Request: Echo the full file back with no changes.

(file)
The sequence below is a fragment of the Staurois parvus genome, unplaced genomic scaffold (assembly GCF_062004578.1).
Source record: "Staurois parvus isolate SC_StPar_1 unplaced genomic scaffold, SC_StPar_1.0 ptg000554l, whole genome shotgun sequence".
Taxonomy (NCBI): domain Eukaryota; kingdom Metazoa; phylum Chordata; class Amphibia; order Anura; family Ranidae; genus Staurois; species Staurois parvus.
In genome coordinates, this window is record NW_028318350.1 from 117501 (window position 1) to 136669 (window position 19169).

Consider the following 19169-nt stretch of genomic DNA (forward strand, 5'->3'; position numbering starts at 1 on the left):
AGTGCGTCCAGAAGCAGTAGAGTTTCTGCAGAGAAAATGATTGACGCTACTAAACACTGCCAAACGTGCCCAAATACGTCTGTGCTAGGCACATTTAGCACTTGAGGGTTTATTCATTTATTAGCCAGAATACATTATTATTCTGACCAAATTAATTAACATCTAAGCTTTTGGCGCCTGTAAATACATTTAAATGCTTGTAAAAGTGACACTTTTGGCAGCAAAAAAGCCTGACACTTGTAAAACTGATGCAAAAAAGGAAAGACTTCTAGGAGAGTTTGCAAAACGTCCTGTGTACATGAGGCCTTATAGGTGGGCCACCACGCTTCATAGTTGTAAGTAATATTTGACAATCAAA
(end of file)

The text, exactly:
The sequence below is a fragment of the Staurois parvus genome, unplaced genomic scaffold (assembly GCF_062004578.1).
Source record: "Staurois parvus isolate SC_StPar_1 unplaced genomic scaffold, SC_StPar_1.0 ptg000554l, whole genome shotgun sequence".
Taxonomy (NCBI): domain Eukaryota; kingdom Metazoa; phylum Chordata; class Amphibia; order Anura; family Ranidae; genus Staurois; species Staurois parvus.
In genome coordinates, this window is record NW_028318350.1 from 117501 (window position 1) to 136669 (window position 19169).

Consider the following 19169-nt stretch of genomic DNA (forward strand, 5'->3'; position numbering starts at 1 on the left):
AGTGCGTCCAGAAGCAGTAGAGTTTCTGCAGAGAAAATGATTGACGCTACTAAACACTGCCAAACGTGCCCAAATACGTCTGTGCTAGGCACATTTAGCACTTGAGGGTTTATTCATTTATTAGCCAGAATACATTATTATTCTGACCAAATTAATTAACATCTAAGCTTTTGGCGCCTGTAAATACATTTAAATGCTTGTAAAAGTGACACTTTTGGCAGCAAAAAAGCCTGACACTTGTAAAACTGATGCAAAAAAGGAAAGACTTCTAGGAGAGTTTGCAAAACGTCCTGTGTACATGAGGCCTTATAGGTGGGCCACCACGCTTCATAGTTGTAAGTAATATTTGACAATCAAA